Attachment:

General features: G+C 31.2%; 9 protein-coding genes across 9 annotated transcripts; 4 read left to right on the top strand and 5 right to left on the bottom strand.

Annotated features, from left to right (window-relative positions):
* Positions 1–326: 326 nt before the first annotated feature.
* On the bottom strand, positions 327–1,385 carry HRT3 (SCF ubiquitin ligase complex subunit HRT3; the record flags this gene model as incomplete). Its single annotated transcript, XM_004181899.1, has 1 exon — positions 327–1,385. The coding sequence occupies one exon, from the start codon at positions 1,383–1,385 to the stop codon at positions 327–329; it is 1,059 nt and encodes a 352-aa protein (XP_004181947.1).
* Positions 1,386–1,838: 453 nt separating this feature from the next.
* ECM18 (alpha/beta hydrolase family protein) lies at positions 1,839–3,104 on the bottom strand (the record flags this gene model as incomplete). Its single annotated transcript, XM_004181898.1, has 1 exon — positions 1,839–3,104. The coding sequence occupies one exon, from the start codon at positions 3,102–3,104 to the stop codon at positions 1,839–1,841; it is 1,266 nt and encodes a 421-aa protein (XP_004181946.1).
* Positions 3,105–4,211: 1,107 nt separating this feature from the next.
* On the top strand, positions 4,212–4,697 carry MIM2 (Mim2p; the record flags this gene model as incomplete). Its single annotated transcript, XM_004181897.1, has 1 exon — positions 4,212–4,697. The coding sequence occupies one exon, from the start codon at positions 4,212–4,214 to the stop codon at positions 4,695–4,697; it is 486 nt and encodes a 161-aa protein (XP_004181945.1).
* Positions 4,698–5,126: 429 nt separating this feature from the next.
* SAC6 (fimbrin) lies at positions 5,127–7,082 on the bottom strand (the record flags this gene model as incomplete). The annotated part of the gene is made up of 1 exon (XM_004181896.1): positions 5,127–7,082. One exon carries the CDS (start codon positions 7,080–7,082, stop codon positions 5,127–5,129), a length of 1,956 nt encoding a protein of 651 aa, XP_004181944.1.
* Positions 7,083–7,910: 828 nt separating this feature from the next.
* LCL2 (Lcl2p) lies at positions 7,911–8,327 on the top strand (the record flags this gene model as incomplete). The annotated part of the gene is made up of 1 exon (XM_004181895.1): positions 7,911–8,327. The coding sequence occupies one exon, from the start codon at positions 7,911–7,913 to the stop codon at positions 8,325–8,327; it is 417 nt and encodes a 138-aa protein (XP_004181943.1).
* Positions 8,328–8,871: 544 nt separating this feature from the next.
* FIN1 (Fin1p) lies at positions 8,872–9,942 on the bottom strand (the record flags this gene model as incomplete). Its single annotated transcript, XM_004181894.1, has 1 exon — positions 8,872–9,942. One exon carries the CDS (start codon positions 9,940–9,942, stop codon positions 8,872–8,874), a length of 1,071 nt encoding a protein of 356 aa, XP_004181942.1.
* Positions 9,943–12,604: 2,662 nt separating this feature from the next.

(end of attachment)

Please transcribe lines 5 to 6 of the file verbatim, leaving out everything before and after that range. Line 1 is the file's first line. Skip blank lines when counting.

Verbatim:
* Positions 1,386–1,838: 453 nt separating this feature from the next.
* ECM18 (alpha/beta hydrolase family protein) lies at positions 1,839–3,104 on the bottom strand (the record flags this gene model as incomplete). Its single annotated transcript, XM_004181898.1, has 1 exon — positions 1,839–3,104. The coding sequence occupies one exon, from the start codon at positions 3,102–3,104 to the stop codon at positions 1,839–1,841; it is 1,266 nt and encodes a 421-aa protein (XP_004181946.1).